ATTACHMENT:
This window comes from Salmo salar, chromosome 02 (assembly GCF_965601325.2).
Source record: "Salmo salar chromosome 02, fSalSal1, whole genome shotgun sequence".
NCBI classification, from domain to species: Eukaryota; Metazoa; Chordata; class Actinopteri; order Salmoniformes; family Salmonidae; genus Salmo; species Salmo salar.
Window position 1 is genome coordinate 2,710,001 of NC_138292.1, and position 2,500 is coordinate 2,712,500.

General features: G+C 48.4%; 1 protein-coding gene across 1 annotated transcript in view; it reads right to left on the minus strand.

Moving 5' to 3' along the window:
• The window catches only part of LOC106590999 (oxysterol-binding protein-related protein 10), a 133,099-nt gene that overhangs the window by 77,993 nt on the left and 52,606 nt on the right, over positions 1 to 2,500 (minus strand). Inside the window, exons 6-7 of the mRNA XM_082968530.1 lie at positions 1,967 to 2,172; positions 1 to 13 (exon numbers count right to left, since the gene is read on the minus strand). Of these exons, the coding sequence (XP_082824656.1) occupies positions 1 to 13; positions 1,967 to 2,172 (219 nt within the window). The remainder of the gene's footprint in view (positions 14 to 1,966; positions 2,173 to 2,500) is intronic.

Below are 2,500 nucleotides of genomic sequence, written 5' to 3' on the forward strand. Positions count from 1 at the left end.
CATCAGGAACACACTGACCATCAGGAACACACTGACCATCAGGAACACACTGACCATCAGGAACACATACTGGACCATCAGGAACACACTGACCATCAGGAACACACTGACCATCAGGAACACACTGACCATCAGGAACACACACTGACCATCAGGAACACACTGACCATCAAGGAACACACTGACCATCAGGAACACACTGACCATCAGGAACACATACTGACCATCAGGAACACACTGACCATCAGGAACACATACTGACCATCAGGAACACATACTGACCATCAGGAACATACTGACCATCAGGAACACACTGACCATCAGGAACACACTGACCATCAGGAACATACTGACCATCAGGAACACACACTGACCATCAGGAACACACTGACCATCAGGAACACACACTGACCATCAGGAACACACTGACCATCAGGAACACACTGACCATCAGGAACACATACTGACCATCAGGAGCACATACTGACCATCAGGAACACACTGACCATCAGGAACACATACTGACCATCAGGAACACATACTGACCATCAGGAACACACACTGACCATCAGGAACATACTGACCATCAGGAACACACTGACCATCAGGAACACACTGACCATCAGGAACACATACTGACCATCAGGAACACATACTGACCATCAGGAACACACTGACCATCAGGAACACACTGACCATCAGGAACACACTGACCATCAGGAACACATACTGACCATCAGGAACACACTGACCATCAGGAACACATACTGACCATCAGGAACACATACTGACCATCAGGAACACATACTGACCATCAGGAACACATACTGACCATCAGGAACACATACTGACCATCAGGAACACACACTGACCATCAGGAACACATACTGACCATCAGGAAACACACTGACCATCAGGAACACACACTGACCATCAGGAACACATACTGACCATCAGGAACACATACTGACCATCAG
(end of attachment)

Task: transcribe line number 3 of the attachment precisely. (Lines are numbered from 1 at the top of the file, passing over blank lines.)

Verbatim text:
NCBI classification, from domain to species: Eukaryota; Metazoa; Chordata; class Actinopteri; order Salmoniformes; family Salmonidae; genus Salmo; species Salmo salar.